The Loss of The Sweet Hope
Written by Harry Davis
Harry Davis, well known Rye journalist wrote this Operatic Recitation in memory of the men lost on the Rye Trawler Sweet Hope. It was performed by members of Rye Dramatic and Operatic Society
Recited by Mr. Wm. Dawes, at the Entertainment by the Rye Dramatic & Operatic Society in aid of the “Sweet Hope” Fund, January 1895.
Not in the gale’s commotion, Not on a storm-tossed ocean, Not in the wild waves’ foam, Nor in the darksome night;
But at the noon of day, Whilst fishing in Rye Bay – With native town, and home, Within those poor men’s sigh Sweet Hope went down.
No storm was it that shook her And overwhelmed her crew, No hurricane o’er took her And swept away those two; Not ‘midst the cannon’s rattle
Were they numbered with the dead, But in quite as fierce a battle – The fight for daily bread, Sweet hopes were wrecked!
It needs not I should tell the sad tale o’er again Of what befell those fishermen who ‘nearth the waves are lain, Of how George Buckland and John Britt so sadly lost their lives, Of Buckland’s little children and both swiftly-widowed wives. You know that whilst the smack “Sweet Hope”, was trawling off our town, “King Oscar”, a Norwegian barque, struck her and ran her down. Saw that Buckland went down with her, close clinging to the mast. You know that he and Britt are both beneath the waves-asleep, And you remember those they left behind, to mourn and weep – The Widows and the Fatherless-one sorely-stricken one Widowed when but a four-days’ wife, with wedlock just began. Four days before had loving troth been plighted. The “Sweet Hope” sank. Sweet hopes were sadly blighted. Words are of little comfort in such wreckage of the heart But deeds of earnest sympathy can play a useful part. Words cannot bring the husbands back whose loss we all deplore, But deeds can keep the Hunger-Wolf from either widows door! And so we meet to-night, making good use of leisure, In handing to the helpless ones the profit of our pleasure, Some hearts are sore with sorrow, whilst other hearts are glad. The foreign barque has killed two men-but a Rye smack saved the lad! All honour to the rescue by the crew of the “X.L.”, Foord and his son, and Tiltman, did what they could do well.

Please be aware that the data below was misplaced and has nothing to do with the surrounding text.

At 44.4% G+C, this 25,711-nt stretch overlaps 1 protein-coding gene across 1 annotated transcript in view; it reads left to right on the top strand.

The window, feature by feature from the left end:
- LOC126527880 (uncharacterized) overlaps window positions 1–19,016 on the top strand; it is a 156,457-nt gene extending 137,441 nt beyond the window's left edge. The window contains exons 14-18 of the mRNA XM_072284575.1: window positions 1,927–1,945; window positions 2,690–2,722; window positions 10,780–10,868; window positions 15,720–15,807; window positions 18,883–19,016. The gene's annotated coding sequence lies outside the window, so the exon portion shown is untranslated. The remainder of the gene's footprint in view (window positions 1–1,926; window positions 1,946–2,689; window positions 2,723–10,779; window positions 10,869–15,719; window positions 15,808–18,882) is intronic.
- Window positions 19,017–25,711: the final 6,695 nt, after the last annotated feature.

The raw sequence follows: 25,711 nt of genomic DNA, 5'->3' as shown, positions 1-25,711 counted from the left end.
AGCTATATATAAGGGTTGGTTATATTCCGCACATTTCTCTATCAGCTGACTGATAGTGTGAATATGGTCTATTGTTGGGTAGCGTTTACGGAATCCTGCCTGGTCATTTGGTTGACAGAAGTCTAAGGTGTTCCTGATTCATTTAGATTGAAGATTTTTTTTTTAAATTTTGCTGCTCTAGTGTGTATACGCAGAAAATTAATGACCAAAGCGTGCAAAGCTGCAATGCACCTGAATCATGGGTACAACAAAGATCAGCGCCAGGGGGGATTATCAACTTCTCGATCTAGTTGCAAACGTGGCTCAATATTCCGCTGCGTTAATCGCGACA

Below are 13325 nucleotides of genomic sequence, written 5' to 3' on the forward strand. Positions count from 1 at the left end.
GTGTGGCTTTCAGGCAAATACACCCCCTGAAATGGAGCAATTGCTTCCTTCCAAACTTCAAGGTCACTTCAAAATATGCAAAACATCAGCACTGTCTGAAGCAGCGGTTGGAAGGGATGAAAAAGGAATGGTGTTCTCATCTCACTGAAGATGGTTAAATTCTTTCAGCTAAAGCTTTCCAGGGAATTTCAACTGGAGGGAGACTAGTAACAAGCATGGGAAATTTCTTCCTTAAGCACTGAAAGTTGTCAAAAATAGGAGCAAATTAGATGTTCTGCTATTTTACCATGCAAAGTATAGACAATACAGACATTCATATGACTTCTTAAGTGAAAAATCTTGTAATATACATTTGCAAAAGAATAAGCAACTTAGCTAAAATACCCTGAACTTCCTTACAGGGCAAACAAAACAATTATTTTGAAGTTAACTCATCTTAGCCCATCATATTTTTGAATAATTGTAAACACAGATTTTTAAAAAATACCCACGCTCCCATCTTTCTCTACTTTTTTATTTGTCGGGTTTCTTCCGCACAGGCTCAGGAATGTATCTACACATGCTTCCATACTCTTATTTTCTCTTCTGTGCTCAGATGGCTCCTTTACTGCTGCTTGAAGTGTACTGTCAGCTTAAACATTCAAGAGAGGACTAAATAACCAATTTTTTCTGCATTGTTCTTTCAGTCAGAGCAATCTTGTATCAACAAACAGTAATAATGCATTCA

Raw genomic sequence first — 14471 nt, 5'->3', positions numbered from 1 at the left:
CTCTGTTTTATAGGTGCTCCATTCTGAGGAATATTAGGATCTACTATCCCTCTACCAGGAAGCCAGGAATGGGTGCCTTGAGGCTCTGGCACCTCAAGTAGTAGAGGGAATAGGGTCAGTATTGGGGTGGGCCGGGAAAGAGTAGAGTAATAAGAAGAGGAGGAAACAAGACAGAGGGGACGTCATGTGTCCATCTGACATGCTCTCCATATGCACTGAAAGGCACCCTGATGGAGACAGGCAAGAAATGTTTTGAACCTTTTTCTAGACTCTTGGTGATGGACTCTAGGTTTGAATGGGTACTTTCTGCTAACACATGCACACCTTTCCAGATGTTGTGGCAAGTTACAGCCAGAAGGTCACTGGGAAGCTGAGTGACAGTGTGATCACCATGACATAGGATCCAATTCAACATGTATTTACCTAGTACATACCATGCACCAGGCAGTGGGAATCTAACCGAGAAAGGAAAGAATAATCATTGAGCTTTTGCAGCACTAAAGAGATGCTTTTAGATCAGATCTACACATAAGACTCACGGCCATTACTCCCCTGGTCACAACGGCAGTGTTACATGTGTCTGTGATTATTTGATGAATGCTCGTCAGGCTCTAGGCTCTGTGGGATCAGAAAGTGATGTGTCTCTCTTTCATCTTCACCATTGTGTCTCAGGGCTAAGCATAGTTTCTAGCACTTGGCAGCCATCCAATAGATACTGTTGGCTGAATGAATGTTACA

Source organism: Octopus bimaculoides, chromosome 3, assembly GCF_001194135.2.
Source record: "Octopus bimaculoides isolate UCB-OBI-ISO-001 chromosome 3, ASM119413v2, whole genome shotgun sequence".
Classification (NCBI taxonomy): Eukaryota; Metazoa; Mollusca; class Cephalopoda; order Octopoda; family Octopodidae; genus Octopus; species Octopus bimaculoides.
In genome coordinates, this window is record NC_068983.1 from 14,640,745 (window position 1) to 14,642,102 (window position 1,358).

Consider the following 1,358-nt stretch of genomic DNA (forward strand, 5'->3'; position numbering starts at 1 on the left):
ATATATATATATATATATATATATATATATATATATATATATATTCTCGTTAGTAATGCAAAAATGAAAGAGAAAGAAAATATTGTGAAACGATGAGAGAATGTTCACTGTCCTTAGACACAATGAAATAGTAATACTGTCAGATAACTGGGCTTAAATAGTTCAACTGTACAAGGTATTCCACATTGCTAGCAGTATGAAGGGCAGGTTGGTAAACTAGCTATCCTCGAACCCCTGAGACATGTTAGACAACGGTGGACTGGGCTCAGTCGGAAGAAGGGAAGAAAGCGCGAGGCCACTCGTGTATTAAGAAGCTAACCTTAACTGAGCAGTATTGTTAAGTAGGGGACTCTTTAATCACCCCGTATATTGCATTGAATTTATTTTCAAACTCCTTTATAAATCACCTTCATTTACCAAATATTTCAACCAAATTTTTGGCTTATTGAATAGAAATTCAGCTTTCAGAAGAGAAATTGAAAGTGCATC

They did their part! We must do ours-as Rye has ever done. Some think the homely herring is a very humble dish – Some think the herring vulgar, being “so very cheap a fish! One far more eloquent than I has counted up the cost; The song strikes homes, remembering the “lives o’’ men” we’ve lost.
(voice singing in the distance) –
“Buy my caller herring They’re bonnie fish and halesome farin’; But my caller herrin’, New drawn frae the Forth, Wha’ll buy my caller herrin’
They’re nae brought here without brave daring, But my caller herrin’ Ye little kep their wirth. Wha’ll buy my caller herrin’ O ye may ca’ them vulgar farin’, Wives man mithers maist despairing, Ca’ them lives o’ men
The “Lives o’men” Aye, that’s the price, ye ken- The lives of Rye’s brave tan-frocks-our gallant fishermen Men who, with rougher speech that us, have quite as warm a heart, Men who, for comrades in distress, will always do their part. Shall we do less? Shame on us if we do! I only ask the question. The answer is with you!
To-night you take your pleasure, and the profits they will gain. If we give you your money’s worth, surely you’ll give again Some have already given – to all others would I speak For those tho in life’s fight are falling, wearily, weak. Let our fishermen feel certain whilst out upon the deep That they have steadfast friends ashore whose hearts are not asleep – That Ryers ever staunch will be (voices) “For those in peril on the sea”
Taken from the March 2002 issue of “Rye’s Own”.